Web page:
millions of pagers
A key communications satelliteStar-Bulletin staff and wire
loses track of Earth and pivots
out of position
Millions of pagers, including many in Hawaii, sat silent today and some radio and TV relays were interrupted because a $250 million communications satellite lost track of Earth.
Technicians were to move some paging services to other satellites today, and considered moving another satellite into position in orbit.
The Galaxy 4 satellite stopped relaying pager messages and media feeds at about 6 p.m. EDT yesterday when its onboard control system and a backup switch failed and the satellite rotated out of position.
In Hawaii, besides GTE Hawaiian Tel's paging service, Hawaii Public Radio's mainland programs were cut off yesterday. Today's broadcast of "Morning Edition" from National Public Radio had to be recorded from a telephone line. Other programs were being sent out by tape.
GTE/Hawaiian Tel said nine pager prefixes were affected, five on Oahu, one on Maui, two on the Big Island and one on Kauai. Paging service in Hawaii was cut off shortly after noon yesterday in Hawaii.
Brian Blevins, GTE Hawaiian Tel director of public affairs, said service for Oahu customers should be restored later today as technicians work to shift island paging service to another satellite. Neighbor island service should be operational by tomorrow.
Blevins said it was hard to determine how many GTE Hawaiian Tel pagers were affected by the satellite problem. Customers trying to send a page to a GTE Hawaiian Tel customer got a recorded message saying service was suspended because of satellite difficulty.
In April Hawaiian Tel customers lost pager service for 12 hours when an At&T system went down.
GTE Hawaiian Tel said nine pager prefixes in Hawaii were affected by the satellite problems. They were:
Pager prefixes hit in blackout
Oahu: Prefixes 251, 252, 273, 290 and 272
Big Island: 898 and 899
Mark Wagner, Hawaii Public Radio interim co-manager, said the station may have to switch to a different satellite if service is not restored quickly.
Technicians were able to send commands to the satellite but could not restore its orientation toward Earth, said Robert Bednarek, senior vice president and chief technology officer for Greenwich, Conn.-based PanAmSat, which owns the satellite.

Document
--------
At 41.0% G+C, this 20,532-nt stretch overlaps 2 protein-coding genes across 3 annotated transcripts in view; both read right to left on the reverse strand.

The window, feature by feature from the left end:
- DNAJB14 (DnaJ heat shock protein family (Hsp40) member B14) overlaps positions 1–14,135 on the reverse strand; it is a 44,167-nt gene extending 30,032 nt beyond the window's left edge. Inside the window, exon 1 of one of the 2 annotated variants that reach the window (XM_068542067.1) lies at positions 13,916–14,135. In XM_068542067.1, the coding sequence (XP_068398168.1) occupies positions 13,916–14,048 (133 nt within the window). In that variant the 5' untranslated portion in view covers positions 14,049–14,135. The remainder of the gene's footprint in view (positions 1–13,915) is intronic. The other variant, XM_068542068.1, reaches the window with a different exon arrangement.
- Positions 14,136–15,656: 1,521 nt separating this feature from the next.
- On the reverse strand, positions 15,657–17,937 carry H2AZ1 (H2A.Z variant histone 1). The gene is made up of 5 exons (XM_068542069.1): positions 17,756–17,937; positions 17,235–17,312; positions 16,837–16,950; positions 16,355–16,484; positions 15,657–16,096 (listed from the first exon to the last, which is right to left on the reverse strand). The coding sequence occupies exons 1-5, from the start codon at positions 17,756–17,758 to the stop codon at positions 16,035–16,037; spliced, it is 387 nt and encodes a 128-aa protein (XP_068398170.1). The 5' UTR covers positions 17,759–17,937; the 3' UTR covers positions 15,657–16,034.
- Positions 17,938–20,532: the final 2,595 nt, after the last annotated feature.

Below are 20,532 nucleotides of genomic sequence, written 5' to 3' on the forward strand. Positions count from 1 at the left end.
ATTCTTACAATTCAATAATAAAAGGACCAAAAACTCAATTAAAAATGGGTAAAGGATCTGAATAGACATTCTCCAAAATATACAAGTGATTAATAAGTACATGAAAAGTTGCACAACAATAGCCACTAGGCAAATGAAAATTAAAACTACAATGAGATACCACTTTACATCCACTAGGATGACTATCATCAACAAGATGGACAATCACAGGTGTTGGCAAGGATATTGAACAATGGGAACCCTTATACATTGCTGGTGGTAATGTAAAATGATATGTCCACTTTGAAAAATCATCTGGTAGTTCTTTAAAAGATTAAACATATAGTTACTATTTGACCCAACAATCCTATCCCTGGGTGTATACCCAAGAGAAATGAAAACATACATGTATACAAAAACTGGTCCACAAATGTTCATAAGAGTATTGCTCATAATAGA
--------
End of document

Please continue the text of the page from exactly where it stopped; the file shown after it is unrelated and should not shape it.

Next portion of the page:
"We are still not transmitting," PanAmSat spokesman Dan Marcus said this morning.
Paging services' voice-mail function was still operating, but pagers were not beeping or vibrating to indicate a message was received. People with pagers must call in to see if any voice-mail messages were recorded.
Some paging service was restored by 8 a.m. EDT by switching to a different satellite, Marcus said. There was no indication when all paging and media feeds would be restored.
At Johns Hopkins Hospital in Baltimore, pagers returned to working order at midmorning today. The problem had posed a minor inconvenience overnight, but patient care "has not been compromised in any way," said spokeswoman Joann Rodgers.
The company, which has 17 satellites worldwide, may wind up moving another satellite into the area where the Galaxy 4 is located, which would take a couple of days, he said.
Scott Baradell, a spokesman for PageNet, one of several paging companies whose services were interrupted, estimated that 80 percent to 90 percent of the 40 million to 45 million U.S. pager users lost service.
"This is the first time in 35 years that pagers have gone silent," said John D. Beletic, chairman and chief executive officer of Dallas-based PageMart Wireless Inc. "Virtually all paging companies have been affected."
PageMart announced on its Internet Web page early today that service had been moved to backup satellites for customers in major cities including Boston, Minneapolis, Cleveland and Philadelphia, and it was working to move service for other customers.
Baradell said it would take about a day for his company to finish switching service for most of its 10-1/2 million customers. The only customers not affected were those whose connections are through ground-based radio transmitters, he said.
The pager problem was of particular concern to doctors. Dr. Steve Dickens, a cardiologist at Cedars-Sinai Medical Center in Los Angeles, said he spent the night at the hospital because of the problem. "I have to tell (the hospital) what to do and how to respond," he said. "We have a good support staff, but protocol says they can't make a decision without first calling the doctor."